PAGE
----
From the Journals

Mixed results for intensive home care for psychiatric crises



Intensive home treatment may offer an alternative to inpatient care for patients in acute psychiatric crisis – but the intervention is no outright substitute, new research suggests.

In a randomized controlled trial of more than 200 participants, intensive home treatment was associated with a 34% decrease in the number of inpatient hospital days in the year following therapy, compared with usual care.

However, there was no difference between treatment groups in improvement in quality of life or patient satisfaction; and a reduction in symptom severity noted after 6 weeks of home treatment faded within 6 months.

Arkin Institute for Mental Health, Amsterdam, the Netherlands

Dr. Jurgen Cornelis

“We found no differences in admission rates either, which suggests that intensive home treatment is not a substitute for inpatient care but a different treatment opportunity for psychiatric patients in crisis,” Jurgen Cornelis, MD, Arkin Institute for Mental Health, Amsterdam, and colleagues write.

The findings were published online in The Lancet Psychiatry.

Increasingly popular

“Intensive home treatment is increasingly popular as an alternative to hospitalization. It was developed to prevent or reduce levels of inpatient care and facilitate the transition between inpatient care and low-intensity outpatient care,” the investigators write.

However, there have previously been only two randomized controlled trials published that assessed this type of care, resulting in “somewhat conflicting findings,” they add.

For the current study, participants presented to psychiatric emergency wards at two medical centers in the Netherlands. They were included only if they were able to offer informed consent within 14 days.

The intensive home treatment group (n = 183) worked with a multidisciplinary team that designed a care plan tailored to their specific crisis. Treatment components included pharmacotherapy, up to three home visits each day, psychoeducation, brief supportive and cognitive behavioral therapy, social care, and support and empowerment of the patient’s informal care system.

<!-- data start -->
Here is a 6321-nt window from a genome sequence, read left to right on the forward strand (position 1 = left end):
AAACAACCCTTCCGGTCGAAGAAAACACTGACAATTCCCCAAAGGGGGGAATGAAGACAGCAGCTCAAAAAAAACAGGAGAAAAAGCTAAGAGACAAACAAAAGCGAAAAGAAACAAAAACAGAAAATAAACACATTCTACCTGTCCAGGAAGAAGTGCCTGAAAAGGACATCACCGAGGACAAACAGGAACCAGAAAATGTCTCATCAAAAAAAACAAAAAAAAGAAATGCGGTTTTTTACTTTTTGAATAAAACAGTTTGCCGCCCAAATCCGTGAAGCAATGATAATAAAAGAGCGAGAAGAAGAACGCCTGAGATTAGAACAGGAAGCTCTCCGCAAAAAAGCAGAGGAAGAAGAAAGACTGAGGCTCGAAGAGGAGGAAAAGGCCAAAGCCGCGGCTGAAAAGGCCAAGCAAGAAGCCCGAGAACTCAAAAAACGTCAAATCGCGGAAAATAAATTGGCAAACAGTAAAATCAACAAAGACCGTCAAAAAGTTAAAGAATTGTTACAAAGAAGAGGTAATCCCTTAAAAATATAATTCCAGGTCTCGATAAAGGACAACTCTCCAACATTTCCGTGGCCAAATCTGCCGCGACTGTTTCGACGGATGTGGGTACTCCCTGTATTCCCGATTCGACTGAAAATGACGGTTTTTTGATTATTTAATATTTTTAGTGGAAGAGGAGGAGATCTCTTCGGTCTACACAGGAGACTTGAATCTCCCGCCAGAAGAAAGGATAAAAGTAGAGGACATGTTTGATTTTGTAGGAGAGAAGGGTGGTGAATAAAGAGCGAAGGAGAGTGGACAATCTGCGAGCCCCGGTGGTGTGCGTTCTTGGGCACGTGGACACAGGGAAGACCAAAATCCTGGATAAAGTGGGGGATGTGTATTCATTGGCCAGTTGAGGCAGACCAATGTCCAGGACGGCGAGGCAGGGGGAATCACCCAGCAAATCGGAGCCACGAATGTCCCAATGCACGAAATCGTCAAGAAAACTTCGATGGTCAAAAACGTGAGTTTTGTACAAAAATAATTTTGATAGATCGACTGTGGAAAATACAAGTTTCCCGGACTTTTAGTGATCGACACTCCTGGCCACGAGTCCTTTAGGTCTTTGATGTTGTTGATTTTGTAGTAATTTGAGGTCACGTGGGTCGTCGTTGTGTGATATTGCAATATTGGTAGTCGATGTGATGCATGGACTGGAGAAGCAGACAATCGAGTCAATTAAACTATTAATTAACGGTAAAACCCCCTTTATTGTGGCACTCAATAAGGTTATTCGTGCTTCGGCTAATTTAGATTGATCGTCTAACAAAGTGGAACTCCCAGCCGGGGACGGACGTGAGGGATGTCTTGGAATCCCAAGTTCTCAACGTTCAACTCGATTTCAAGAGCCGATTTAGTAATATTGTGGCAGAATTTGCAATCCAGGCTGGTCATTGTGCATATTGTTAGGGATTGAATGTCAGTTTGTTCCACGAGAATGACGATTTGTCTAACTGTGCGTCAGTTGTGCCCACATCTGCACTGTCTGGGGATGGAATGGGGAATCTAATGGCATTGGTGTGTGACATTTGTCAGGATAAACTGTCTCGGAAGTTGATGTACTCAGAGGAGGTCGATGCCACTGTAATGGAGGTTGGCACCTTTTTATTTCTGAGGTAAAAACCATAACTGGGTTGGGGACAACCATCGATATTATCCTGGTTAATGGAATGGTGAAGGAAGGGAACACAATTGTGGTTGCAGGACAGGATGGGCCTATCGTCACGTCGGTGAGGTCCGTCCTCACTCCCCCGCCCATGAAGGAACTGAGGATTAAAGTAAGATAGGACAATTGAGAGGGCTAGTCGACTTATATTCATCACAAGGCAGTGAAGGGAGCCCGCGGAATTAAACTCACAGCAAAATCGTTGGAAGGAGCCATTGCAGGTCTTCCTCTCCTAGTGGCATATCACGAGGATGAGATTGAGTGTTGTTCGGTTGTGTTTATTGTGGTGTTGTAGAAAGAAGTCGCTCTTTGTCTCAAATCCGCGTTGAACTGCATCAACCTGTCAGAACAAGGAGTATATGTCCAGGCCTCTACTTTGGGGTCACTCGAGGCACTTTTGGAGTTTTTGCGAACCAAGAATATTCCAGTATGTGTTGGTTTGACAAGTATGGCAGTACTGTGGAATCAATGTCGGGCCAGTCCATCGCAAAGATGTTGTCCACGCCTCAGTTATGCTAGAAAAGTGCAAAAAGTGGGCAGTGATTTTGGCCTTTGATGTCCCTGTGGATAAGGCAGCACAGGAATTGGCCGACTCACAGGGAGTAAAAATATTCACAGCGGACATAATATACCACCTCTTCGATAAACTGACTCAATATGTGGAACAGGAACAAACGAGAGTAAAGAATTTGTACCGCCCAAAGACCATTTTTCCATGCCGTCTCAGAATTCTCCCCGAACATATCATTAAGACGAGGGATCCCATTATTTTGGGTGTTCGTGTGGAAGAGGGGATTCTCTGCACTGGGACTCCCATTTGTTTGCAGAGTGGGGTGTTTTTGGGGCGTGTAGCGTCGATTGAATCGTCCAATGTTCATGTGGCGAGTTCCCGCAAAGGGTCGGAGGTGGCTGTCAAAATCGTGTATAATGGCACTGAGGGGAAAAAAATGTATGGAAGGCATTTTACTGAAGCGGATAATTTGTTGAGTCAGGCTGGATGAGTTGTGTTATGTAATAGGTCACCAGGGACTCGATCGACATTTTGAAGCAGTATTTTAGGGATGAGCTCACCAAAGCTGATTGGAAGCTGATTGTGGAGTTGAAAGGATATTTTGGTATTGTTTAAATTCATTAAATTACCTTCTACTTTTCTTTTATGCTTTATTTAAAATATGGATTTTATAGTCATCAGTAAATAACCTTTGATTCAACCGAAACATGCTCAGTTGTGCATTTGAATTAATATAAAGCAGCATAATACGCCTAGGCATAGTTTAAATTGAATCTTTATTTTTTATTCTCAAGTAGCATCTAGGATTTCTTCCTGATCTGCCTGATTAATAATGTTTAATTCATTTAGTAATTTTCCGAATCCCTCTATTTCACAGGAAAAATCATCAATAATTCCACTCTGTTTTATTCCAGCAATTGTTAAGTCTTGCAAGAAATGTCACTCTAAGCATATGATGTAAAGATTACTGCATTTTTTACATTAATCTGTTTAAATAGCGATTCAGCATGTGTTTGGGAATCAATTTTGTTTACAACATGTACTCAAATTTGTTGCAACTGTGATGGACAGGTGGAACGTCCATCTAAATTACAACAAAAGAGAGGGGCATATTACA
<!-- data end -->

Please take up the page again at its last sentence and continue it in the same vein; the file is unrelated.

The usual care group (n = 63) commonly received a combination of highly intensive inpatient treatment in the first phase and outpatient treatment up to two times a week in the second phase. Treatment included similar components as those in intensive home treatment.

The most common primary clinical diagnosis in both groups was mood disorder, followed by psychotic disorders, personality disorders, or anxiety disorders.

The home treatment group had a significantly higher total mean item score on the Brief Psychiatric Rating Scale (BPRS) at baseline (2.23 vs. 2.04, P = .04).

Mixed results

Results at 6 weeks showed the number of hospital days was 25.3% lower in the home treatment group, compared with those who received usual care.

That trend continued at 1 year, with the intensive home treatment group recording 36.6% fewer hospital days than the usual care group (mean, 42.5 days vs. 67 days, respectively; P = .03).

However, the number of patients who were admitted in the first 6 weeks and at 1 year stayed the same, as did the mean number of admissions per patient over 12 months.

The home treatment group reported significantly fewer symptoms on the BPRS depression and anxiety scale at 6 weeks, compared with the usual treatment group (P = .025), but that difference was not maintained after 6 months.

The number of adverse events, including suicide attempts, was similar between the groups. Three patients in the home treatment group and two in the usual care group died by suicide.

“Future research should focus on which components of intensive home treatment or hospitalization can be used when, for whom, and meet which goals, so that both hospital care and intensive home treatment can be used proportionally and efficiently for patients in psychiatric crisis,” the investigators write.


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